A second point of comparison is the hostility of left-liberals to the rights of corporations.

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Originalism and McCutcheon Part III: Does Congress Have Power to Regulate Campaign Contributions?

For the first two posts in this series, see here and here.

My last post on originalism and McCutcheon will address whether Congress has the power to pass laws that restrict campaign contributions. This is a complicated area and one that I have not studied. So take what I say with some caution.

There are at least two issues: regulations of campaign contributions as to congressional elections and as to presidential elections. (One might, of course, draw further distinctions, such as those relating to contributions to political parties or for primaries.)

As to congressional elections, the Constitution allows Congress to regulate “the Times, Places and Manner of holding Elections for Senators and Representatives.” This might allow regulations of campaign contributions, but it has also been argued that this only covers elections, not campaigns. Bradley Smith writes:

Legal statutes and texts in the 18th century frequently discussed the “time, place and manner of election.” Rob Natelson’s extensive historical research finds that these statutes encompassed the times, places and mechanics of voting, registration lists, districting, qualifications of electors and candidates, prohibitions on misconduct at the polls, and the rules of decision (i.e. plurality or majority vote). They did not encompass the conduct of the campaign preceding the election.

Smith derives further support for this conclusion from a comparison of the time, place and manner language with the more limited language allowing Congress to determine the “Time of chusing” the electoral college.”

Why [does this provision] not [include] “place” and “manner”? Because these are specifically provided for in detailed instructions on the electoral college. If, however, “manner” was intended to include events leading up to the election–that is to say, the campaign and other events not included in the detailed instructions on operation of the Electoral College-then we would have expected the “Manner” clause to appear in Article II as well as Article I.

Congress’s power to regulate campaign contributions as to presidential elections is considerably weaker. The Constitution provides that “Each State shall appoint, in such Manner as the Legislature thereof may direct, a Number of Electors, equal to the whole Number of Senators and Representatives to which the State may be entitled in the Congress.” This suggests that the power lies with the states, not Congress. Congress is given power, but only limited authority as to the Time of chusing the Electors, and the Day on which they shall give their Votes.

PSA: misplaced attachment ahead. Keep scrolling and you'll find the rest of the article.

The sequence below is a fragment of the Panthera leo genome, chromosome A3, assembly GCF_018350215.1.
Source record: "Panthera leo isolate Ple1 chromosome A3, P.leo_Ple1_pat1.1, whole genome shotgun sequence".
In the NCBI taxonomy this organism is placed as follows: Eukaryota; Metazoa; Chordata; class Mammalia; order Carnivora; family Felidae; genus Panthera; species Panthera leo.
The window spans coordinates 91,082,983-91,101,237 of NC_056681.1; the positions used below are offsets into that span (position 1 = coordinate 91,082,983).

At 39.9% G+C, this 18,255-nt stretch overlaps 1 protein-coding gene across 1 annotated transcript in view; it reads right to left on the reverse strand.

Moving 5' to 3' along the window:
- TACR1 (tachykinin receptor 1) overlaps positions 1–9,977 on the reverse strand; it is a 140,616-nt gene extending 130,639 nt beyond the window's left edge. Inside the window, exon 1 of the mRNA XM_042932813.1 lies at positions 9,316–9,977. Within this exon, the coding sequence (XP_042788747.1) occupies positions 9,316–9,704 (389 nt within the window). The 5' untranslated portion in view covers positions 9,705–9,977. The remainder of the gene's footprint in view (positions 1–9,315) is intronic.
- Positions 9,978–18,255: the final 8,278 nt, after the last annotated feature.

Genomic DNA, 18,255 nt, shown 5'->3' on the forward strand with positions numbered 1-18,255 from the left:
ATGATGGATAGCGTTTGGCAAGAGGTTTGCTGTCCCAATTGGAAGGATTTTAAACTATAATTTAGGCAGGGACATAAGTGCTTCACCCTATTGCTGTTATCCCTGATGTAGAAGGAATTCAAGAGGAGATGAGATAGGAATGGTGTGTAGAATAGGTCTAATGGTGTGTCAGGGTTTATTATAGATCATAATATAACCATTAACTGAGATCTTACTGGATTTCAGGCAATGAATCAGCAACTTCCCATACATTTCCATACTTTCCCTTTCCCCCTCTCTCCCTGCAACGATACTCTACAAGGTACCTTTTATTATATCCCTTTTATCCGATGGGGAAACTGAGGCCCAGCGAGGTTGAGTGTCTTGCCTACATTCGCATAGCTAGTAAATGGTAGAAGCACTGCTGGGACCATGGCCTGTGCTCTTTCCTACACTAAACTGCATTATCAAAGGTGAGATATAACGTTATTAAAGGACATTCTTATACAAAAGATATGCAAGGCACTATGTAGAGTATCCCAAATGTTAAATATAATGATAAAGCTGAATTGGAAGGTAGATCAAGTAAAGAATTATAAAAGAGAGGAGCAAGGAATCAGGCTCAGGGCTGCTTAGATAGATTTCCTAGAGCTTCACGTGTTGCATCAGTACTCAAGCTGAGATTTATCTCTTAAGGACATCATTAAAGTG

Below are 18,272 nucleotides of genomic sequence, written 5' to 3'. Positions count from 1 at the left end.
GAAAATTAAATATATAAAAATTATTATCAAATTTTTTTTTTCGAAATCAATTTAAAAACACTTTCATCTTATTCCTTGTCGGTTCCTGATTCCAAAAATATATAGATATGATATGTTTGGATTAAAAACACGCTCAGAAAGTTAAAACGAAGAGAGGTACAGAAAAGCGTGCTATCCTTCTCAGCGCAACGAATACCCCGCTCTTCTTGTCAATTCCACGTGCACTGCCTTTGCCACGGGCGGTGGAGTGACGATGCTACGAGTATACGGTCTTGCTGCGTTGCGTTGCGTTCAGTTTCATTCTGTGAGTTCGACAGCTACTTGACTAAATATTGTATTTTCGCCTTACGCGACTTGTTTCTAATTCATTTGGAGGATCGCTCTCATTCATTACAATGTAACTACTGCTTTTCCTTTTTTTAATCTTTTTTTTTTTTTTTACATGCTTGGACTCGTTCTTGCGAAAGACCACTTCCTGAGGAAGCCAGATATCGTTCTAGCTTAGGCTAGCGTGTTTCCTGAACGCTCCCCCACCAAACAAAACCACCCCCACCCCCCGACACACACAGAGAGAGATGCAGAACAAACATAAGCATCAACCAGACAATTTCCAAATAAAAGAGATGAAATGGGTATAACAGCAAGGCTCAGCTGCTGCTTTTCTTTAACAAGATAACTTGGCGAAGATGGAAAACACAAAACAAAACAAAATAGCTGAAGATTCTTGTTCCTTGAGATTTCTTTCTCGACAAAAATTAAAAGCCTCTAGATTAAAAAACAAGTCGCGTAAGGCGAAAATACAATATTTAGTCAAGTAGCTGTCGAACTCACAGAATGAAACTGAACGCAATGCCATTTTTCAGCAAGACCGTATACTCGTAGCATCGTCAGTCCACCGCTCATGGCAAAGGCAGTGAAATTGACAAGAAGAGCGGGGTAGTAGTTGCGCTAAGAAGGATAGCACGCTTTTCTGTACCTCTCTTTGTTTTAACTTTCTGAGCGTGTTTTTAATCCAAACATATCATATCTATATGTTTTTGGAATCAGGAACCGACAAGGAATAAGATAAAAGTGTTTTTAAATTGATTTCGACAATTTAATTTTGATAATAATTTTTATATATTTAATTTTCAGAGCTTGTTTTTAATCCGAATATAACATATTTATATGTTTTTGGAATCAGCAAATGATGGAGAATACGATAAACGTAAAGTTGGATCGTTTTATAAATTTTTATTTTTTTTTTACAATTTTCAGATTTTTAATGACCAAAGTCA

It is not clear how Congress can regulate campaign contributions as to presidential elections. Various judges have simply asserted that they can do so, such as Justice Black who wrote in Oregon v. Mitchell “it is the prerogative of Congress to oversee the conduct of presidential and vice-presidential elections and to set the qualifications for voters for electors for those offices. It cannot be seriously contended that Congress has less power over the conduct of presidential elections than it has over congressional elections.” 400 U.S. 112, 124 (1970). Similarly, Judge Posner wrote that “Article II, §1 . . . has been interpreted to grant Congress power over Presidential elections coextensive with that which Article I ,§4 grants it over congressional elections,” citing to Justice Sutherland’s opinion in Burroughs v. United States.

Of course, one might attempt to justify congressional authority under the Necessary and Proper Clause or the regulation of commerce, but these bases seem quite weak.

In the end, I don’t have a firm position on these matters, not having studied them. But it does seem clear that there is at least a plausible basis that Congress lacks authority to regulate campaign contributions as to congressional elections and an even stronger one as to presidential elections.

Originalism and McCutcheon: Part II — Possible Alternative Bases for Protecting Contributions

In my first post, I discussed how one might conclude that the meaning of “abridging the freedom of speech” could cover laws that prohibited or restricted gifts earmarked for purposes of speech. In this post, I want to discuss a couple of alternative ways that one might use to protect such campaign contributions: (1) freedom of association and (2) contributions as the speech of the contributor. While I believe the arguments in my first post provide possible ways of protecting certain campaign contributions under the original meaning of the First Amendment, I am skeptical that either of these alternatives provide strong support for such protection.